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wx Rocks

In a previous life, I wrote a proprietary application for a certain wire die manufacturer . Having just discovered the joys of Python, and wanting to deploy in a cross-platform environment, I wrote it using wxPython and suffered dearly for the choice. Maybe suffered isn’t the right word: wxPython was clearly the only toolkit for the job (for a variety of reasons), but it didn’t do everything, and as such writing the additional code and widgets was more painful than Python should ever be.

Fast forward 6 months. Today I started working on a new application which has as a requirement cross-platform deployment on Mac OS X and Win32. Linux would be nice, in my opinion, but it’s not on the short list of requirements. Once again, wxPython is the only toolkit for the job, and I must say I’m very impressed so far. This afternoon I downloaded the newest release, 2.5.1 , from SourceForge and expected to begin the process of reaquainting myself with C internals and obscure, “non-Pythonic” names. Instead, in under two hours, I was able to get a basic GUI put together and have preliminary event binding working. Rereading the last sentence, it doesn’t sound like much of an accomplishment. But when I look at how clean the code is, and how much easier it was compared to before, I’m definitly impressed.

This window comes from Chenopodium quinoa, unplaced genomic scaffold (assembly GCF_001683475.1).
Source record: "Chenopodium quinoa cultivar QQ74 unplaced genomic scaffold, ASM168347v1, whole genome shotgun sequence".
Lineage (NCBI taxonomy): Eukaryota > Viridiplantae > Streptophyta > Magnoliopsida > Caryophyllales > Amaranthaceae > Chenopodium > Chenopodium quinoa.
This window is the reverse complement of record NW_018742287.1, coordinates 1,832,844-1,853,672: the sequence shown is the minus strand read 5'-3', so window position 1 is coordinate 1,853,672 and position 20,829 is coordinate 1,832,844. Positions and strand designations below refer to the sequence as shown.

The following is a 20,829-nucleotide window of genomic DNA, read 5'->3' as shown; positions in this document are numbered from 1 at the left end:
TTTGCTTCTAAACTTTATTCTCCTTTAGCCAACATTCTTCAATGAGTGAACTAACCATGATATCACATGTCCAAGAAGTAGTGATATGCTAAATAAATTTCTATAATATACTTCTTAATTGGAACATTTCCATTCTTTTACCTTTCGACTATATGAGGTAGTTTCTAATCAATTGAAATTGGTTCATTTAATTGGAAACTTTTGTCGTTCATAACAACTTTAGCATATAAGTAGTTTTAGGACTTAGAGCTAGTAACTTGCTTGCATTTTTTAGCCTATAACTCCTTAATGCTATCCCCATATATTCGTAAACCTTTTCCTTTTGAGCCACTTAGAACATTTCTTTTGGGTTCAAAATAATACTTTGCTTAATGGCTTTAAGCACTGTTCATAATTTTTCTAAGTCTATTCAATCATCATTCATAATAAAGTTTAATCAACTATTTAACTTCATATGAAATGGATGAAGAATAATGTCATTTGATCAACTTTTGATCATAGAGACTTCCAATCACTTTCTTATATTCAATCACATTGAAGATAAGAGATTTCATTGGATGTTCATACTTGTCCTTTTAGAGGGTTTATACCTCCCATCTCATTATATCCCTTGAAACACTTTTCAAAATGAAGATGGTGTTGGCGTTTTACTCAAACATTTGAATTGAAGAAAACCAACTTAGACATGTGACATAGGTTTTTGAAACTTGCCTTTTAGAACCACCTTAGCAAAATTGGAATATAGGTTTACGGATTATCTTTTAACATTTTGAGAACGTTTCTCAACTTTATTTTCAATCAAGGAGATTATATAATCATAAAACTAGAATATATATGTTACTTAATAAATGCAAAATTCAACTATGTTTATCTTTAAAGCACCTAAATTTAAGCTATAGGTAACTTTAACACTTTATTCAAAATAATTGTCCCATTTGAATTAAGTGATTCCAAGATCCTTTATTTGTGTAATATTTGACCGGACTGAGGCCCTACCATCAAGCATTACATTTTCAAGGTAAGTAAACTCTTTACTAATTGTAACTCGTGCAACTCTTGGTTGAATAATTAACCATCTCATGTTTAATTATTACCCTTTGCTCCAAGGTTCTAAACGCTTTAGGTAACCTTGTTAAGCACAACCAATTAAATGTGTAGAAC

The changes that have taken place in the toolkit are too numerous to mention here. The net effect, however is that developing an application’s GUI no longer feels like it gets in the way of developing the application’s core functionality. Bob Ippolito didn’t seem too impressed with wxPython at PyCon, but after using it, I must dissent: if you want cross-platform development, Python and wxPython are the way to go.